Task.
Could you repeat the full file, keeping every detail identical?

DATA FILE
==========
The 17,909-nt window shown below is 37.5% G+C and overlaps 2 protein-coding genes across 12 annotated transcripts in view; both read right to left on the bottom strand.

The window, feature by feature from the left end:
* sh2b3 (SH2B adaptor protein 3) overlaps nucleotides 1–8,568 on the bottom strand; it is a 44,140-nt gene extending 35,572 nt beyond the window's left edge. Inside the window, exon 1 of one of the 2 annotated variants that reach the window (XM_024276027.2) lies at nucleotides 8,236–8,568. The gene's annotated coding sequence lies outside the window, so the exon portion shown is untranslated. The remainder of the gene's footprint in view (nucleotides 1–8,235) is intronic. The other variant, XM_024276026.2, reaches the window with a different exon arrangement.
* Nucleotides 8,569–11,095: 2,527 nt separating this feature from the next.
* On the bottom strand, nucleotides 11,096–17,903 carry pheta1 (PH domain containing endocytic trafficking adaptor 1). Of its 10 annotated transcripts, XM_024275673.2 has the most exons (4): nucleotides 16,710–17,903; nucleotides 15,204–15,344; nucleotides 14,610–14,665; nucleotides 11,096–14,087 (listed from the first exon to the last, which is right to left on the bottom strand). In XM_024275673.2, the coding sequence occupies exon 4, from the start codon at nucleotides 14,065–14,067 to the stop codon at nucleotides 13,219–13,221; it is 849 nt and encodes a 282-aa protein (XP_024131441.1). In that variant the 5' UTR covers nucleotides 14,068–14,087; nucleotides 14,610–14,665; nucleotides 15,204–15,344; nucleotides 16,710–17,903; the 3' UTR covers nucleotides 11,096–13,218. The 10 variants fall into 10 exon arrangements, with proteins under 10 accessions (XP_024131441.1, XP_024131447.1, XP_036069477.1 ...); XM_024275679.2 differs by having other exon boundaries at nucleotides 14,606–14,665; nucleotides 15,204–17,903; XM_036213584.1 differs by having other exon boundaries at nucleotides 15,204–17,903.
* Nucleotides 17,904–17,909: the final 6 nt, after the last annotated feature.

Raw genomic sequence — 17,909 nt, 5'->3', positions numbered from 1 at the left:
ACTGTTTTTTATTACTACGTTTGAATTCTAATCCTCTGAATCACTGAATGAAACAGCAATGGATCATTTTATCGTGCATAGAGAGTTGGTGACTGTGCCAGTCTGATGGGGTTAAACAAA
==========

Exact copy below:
The 17,909-nt window shown below is 37.5% G+C and overlaps 2 protein-coding genes across 12 annotated transcripts in view; both read right to left on the bottom strand.

The window, feature by feature from the left end:
* sh2b3 (SH2B adaptor protein 3) overlaps nucleotides 1–8,568 on the bottom strand; it is a 44,140-nt gene extending 35,572 nt beyond the window's left edge. Inside the window, exon 1 of one of the 2 annotated variants that reach the window (XM_024276027.2) lies at nucleotides 8,236–8,568. The gene's annotated coding sequence lies outside the window, so the exon portion shown is untranslated. The remainder of the gene's footprint in view (nucleotides 1–8,235) is intronic. The other variant, XM_024276026.2, reaches the window with a different exon arrangement.
* Nucleotides 8,569–11,095: 2,527 nt separating this feature from the next.
* On the bottom strand, nucleotides 11,096–17,903 carry pheta1 (PH domain containing endocytic trafficking adaptor 1). Of its 10 annotated transcripts, XM_024275673.2 has the most exons (4): nucleotides 16,710–17,903; nucleotides 15,204–15,344; nucleotides 14,610–14,665; nucleotides 11,096–14,087 (listed from the first exon to the last, which is right to left on the bottom strand). In XM_024275673.2, the coding sequence occupies exon 4, from the start codon at nucleotides 14,065–14,067 to the stop codon at nucleotides 13,219–13,221; it is 849 nt and encodes a 282-aa protein (XP_024131441.1). In that variant the 5' UTR covers nucleotides 14,068–14,087; nucleotides 14,610–14,665; nucleotides 15,204–15,344; nucleotides 16,710–17,903; the 3' UTR covers nucleotides 11,096–13,218. The 10 variants fall into 10 exon arrangements, with proteins under 10 accessions (XP_024131441.1, XP_024131447.1, XP_036069477.1 ...); XM_024275679.2 differs by having other exon boundaries at nucleotides 14,606–14,665; nucleotides 15,204–17,903; XM_036213584.1 differs by having other exon boundaries at nucleotides 15,204–17,903.
* Nucleotides 17,904–17,909: the final 6 nt, after the last annotated feature.

Raw genomic sequence — 17,909 nt, 5'->3', positions numbered from 1 at the left:
ACTGTTTTTTATTACTACGTTTGAATTCTAATCCTCTGAATCACTGAATGAAACAGCAATGGATCATTTTATCGTGCATAGAGAGTTGGTGACTGTGCCAGTCTGATGGGGTTAAACAAA